You can incorporate activities with family and friends that benefit everyone’s well-being. It allows you to take in what’s around you without being concerned with what’s online.
It may be hard the first few weeks, but eventually, you will be looking forward to it. It’s just one day. You can do anything for one day.
Get An Alarm Clock
It may seem easier just to use your phone as an alarm clock, but trust it has an effect. Tell me you don’t start scrolling through your Instagram after you hit snooze on your phone.
Exactly! Instead, get yourself an old-school alarm clock or use your smart device like Alexa or Google Home to wake you up in the morning.
In addition, it is unbelievable the amount of time that passes by when I get caught in a rabbit hole on TikTok or YouTube.
Literally, hours pass by as I scroll and watch video after video on TikTok, especially when I find a hashtag that I find interesting I can be there all day.
It’s worse on YouTube now that I can watch any video in picture-in-picture mode on my iPhone.
I can watch a video and scroll through Instagram at the same time.
It’s ok. I now know I have a problem, thanks to this documentary.
In the documentary, the younger daughter took a photo of herself and quickly added a filter before posting.
This resonated with me because I’m definitely guilty of using apps like Facetune to edit my photos to meet the “perfect image” standards of social media.
It’s crazy how the edited photo makes you feel better online, but not in reality.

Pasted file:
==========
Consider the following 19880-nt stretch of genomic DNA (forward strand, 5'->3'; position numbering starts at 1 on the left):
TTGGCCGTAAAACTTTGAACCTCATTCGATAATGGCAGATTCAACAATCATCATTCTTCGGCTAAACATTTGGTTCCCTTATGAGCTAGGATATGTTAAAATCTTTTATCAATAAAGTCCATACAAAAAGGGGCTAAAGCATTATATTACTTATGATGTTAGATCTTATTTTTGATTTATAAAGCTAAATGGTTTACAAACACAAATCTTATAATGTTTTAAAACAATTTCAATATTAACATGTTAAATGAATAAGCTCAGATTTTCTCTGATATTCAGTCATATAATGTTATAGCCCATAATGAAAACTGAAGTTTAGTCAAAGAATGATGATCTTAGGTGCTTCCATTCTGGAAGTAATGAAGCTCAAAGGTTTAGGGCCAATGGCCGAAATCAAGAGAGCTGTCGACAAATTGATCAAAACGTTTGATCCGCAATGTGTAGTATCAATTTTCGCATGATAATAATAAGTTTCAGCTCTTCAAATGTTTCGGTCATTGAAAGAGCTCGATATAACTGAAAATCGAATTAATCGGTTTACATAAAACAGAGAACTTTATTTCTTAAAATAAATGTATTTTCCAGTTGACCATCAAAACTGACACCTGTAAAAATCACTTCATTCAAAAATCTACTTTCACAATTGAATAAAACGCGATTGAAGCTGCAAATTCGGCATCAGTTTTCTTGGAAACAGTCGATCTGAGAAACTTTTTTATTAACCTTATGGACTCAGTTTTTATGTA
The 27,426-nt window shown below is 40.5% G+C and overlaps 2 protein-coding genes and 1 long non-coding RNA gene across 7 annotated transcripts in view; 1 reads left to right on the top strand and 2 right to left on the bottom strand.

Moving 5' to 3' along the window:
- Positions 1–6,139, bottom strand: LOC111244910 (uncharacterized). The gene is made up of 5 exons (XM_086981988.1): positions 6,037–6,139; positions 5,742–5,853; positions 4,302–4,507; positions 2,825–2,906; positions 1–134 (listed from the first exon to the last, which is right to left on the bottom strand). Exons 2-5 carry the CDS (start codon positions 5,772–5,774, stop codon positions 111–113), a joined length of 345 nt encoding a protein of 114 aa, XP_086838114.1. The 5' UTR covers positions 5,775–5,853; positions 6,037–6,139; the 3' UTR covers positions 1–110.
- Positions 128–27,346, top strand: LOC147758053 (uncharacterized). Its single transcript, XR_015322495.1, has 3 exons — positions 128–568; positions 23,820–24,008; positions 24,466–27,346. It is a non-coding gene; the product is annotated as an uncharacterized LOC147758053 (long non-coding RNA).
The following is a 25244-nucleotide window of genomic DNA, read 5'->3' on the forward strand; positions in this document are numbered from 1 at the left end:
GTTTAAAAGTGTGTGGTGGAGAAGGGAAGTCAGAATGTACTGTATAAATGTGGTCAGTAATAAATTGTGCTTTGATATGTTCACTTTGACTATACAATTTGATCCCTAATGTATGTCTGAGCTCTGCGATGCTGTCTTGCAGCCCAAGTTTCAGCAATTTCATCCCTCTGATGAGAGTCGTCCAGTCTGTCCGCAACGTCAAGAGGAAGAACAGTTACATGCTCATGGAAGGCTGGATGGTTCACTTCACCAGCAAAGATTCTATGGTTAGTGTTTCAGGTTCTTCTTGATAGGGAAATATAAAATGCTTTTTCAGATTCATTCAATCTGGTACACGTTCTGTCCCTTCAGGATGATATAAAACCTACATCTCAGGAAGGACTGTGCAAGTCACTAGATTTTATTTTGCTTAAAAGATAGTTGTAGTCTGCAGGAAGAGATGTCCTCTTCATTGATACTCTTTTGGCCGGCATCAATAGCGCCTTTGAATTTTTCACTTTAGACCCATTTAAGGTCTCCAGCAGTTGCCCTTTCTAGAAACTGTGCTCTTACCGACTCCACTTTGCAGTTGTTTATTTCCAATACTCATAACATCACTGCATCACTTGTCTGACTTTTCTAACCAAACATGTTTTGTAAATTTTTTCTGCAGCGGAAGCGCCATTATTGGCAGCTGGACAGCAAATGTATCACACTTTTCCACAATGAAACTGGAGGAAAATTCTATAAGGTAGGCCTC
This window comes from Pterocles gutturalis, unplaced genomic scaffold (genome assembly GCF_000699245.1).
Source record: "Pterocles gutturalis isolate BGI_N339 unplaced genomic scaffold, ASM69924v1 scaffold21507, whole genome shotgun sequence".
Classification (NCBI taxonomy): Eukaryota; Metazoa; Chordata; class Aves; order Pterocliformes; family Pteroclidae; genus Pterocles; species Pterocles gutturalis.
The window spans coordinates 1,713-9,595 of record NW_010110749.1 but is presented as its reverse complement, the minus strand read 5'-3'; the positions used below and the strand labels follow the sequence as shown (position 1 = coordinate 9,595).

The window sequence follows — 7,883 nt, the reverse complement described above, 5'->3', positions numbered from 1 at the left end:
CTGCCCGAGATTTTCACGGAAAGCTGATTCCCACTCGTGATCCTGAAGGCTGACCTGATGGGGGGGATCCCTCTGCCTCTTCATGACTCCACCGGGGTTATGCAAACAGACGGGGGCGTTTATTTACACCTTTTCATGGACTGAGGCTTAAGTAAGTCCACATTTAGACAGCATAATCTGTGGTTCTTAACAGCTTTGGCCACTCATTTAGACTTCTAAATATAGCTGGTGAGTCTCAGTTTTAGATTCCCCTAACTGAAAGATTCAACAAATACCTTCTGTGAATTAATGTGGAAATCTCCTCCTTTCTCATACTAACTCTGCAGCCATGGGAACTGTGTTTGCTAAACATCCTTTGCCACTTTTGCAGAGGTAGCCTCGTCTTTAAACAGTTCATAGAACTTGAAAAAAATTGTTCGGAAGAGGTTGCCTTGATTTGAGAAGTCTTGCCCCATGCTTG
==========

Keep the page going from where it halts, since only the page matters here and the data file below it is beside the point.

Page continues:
This has affected society tremendously, so much so that they want to physically alter their faces and bodies to look like filters. I don’t plan to give up filters altogether, but I vow to post more raw content and perform mental health checks to stay present.
Another thing that resonated with me was how much social media controls my emotions and distorts my views. Seriously, it can have me laughing, crying, envious, mad, etc.
For example, if I see someone from my high school is living their dreams and is more accomplished than me, social media has me feeling envious of them rather than happy.
Another example of how social media distorts our views of reality is when friends stop talking because of likes and shares.
Seriously, this is not a drill. I have seriously lost friends because of this.
A friend removed herself from our friend group because she didn’t feel supported on social media even though we were all supportive in real life.
It’s almost like that movie Disney’s Inside Out, where the emotions all work to guide a preteen girl’s life. Social media platforms are literally guiding our lives, what we do, how we feel, who we date, what we think. Scary, right?
With that said, I am going to be more cognizant of what I allow social media to influence me to do.
After watching the film, I don’t plan to change any of my privacy settings on social media since I already set them to my preference. I don’t mind being served content and ads based on my behavior. However, I can control how often I interact with those ads and suggestions when using the platforms. Boundaries are key!
With this in mind, you should evaluate your social media intake and set healthy boundaries to benefit your mental health and well-being. Thank me later!